Articles Tagged with Scholastic

HAG16Over the past couple of decades education publishing has been characterized by waves of consolidation into a handful of giant conglomerates. This is a typical pattern in an industry as products commoditize.

If products are effectively interchangeable (commodities) competitors gain competitive advantage through industrial scale cost management (economies of scale). Bigger warehouses, off-shoring production, distribution networks built on fleets of professional salespeople, and access to capital drove smaller players into the arms of Pearson, McGraw-Hill, Houghton Mifflin (Harcourt), and Scholastic.

We can see that they became huge – but what were the market forces that drove them to do this?

125x125This article is based on notes from a panel at the Ed Tech Industry Forum in New York that took place in December. The insights the panelists shared are no less relevant now that we are into the new administration and sorting out the economic stimulus.

The panel consisted of:

The panel members are operators which stood in contrast to most of the investor oriented agenda at the ETBF.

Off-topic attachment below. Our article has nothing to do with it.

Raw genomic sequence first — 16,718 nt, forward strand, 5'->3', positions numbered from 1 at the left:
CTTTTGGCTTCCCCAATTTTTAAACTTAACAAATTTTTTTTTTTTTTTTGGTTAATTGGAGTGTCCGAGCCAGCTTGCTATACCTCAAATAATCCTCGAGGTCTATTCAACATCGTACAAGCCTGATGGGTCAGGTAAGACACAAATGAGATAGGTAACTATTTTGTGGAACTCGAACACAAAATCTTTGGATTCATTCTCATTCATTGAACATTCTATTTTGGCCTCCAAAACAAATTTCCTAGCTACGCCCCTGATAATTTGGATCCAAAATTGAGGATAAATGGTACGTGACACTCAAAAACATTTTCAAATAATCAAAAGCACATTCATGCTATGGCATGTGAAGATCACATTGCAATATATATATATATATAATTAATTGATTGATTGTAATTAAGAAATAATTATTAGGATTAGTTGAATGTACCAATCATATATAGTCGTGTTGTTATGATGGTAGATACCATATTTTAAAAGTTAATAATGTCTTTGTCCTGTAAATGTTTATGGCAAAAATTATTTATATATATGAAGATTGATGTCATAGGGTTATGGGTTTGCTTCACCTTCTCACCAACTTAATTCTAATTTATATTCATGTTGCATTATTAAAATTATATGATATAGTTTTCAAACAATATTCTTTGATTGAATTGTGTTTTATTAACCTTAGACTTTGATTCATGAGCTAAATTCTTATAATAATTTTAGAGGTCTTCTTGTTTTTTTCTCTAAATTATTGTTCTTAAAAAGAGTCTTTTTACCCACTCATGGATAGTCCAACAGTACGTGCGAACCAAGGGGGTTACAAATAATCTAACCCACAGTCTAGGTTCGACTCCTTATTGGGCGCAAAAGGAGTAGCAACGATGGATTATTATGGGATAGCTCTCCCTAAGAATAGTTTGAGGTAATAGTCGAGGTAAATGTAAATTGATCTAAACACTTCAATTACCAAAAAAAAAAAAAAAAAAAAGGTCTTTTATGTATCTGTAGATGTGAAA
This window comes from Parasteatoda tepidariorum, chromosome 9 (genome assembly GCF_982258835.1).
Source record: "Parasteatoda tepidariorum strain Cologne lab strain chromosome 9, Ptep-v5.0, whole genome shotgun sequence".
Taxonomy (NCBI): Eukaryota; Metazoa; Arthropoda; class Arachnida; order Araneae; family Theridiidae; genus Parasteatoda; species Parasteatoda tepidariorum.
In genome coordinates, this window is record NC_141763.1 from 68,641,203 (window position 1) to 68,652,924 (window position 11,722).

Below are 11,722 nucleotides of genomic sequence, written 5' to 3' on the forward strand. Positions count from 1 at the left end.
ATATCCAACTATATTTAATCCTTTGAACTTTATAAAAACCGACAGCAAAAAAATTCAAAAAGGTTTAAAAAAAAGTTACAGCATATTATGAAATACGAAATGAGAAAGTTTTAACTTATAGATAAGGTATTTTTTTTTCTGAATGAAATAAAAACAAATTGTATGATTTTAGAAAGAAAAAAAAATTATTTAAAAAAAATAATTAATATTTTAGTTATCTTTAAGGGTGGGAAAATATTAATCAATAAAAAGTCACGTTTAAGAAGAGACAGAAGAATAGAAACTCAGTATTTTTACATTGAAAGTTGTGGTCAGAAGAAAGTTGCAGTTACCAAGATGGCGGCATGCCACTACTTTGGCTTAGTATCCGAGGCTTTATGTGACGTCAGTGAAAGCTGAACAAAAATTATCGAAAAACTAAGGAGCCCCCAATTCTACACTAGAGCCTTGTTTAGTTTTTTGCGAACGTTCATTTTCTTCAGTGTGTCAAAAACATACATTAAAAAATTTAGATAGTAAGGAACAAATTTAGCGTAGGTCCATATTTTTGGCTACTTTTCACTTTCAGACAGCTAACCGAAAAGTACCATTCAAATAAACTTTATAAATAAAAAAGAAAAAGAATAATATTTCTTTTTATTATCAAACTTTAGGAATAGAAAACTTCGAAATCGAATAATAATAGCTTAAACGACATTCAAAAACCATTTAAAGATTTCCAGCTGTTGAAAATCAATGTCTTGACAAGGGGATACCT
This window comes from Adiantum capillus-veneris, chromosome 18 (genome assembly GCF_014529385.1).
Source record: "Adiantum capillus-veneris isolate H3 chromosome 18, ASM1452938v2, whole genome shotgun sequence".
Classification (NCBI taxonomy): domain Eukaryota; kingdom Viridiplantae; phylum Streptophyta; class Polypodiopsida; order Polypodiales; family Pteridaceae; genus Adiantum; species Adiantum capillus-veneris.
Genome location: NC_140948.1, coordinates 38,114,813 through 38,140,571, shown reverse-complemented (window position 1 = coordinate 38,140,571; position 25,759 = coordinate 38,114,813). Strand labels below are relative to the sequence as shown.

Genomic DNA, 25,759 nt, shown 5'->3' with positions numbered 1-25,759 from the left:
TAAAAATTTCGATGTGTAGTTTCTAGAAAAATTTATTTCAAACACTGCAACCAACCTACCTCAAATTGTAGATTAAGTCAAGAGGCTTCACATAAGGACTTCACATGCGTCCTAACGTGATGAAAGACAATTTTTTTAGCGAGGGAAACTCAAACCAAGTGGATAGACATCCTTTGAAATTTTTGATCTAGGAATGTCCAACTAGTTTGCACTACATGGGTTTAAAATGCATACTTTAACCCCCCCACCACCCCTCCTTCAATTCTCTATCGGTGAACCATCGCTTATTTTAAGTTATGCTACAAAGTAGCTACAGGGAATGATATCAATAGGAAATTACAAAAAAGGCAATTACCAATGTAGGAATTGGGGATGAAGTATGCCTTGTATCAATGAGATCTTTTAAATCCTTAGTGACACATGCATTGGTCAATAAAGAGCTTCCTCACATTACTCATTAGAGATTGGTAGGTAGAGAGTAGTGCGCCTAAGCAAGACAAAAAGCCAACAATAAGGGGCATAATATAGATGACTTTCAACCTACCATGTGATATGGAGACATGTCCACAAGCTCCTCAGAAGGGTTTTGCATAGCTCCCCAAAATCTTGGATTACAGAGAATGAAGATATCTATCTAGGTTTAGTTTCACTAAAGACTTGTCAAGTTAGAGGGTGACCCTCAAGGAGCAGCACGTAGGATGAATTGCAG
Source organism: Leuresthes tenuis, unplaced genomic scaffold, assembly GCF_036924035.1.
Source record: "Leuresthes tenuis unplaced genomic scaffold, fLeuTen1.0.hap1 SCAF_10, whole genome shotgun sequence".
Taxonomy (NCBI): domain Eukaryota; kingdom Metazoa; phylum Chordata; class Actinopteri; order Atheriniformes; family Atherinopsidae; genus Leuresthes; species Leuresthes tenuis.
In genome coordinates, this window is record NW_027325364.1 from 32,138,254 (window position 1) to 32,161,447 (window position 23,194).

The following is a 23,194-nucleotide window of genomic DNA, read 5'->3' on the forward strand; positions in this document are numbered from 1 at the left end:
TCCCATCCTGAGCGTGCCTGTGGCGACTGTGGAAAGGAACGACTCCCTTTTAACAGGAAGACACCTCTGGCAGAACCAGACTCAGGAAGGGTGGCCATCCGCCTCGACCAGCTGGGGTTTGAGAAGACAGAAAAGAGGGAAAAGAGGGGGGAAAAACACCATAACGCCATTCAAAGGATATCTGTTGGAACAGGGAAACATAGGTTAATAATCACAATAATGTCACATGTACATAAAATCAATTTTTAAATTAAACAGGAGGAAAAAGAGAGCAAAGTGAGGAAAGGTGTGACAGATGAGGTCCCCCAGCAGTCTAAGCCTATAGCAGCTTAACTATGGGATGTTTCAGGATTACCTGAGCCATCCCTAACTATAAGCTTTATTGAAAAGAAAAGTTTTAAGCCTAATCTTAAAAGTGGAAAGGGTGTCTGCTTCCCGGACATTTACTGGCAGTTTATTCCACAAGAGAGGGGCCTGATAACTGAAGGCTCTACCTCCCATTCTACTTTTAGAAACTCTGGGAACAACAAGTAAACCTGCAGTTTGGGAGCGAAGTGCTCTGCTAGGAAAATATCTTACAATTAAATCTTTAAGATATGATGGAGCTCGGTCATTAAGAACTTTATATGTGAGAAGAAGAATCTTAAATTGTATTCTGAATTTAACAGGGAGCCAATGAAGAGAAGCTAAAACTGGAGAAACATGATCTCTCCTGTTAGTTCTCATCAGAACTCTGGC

Images 08Ednetlogoweb2 0408EdNet turned 20 this year. EdNet 2008 is happening right now in Boston. A huge congratulations goes out to the whole EdNet team for forging one of the required stops for the Educati. Nelson Heller, Vicki Bigham, Anne Wujcik and the rest of the team continue to put on an outstanding event year after year.

I’ve been attending since the early 90’s and it is wonderful to see so many familiar faces and so many new ones every year. It is always a delicious tension to juggle attending sessions and spending time out in the hallway conducting business. More often than not business wins – but either way you come out ahead. You can learn valuable insights in the sessions or you can make valuable connections in the schmoozefest out by the coffee.

Ever since 9/11 EdNet has also been a somber reminder for me of the events that day. We were all in a general session when it happened and we retired en masse to the bar (not open) to watch in horror and sympathy as the grisly events unfolded. We could see the smoke at the Pentagon from our rooms in the hotel. I remember walking in the park a couple of days later and the unsettling silence because there were no planes weaving down the Potomac to National. Every 15 minutes a lone F18 would circle overhead.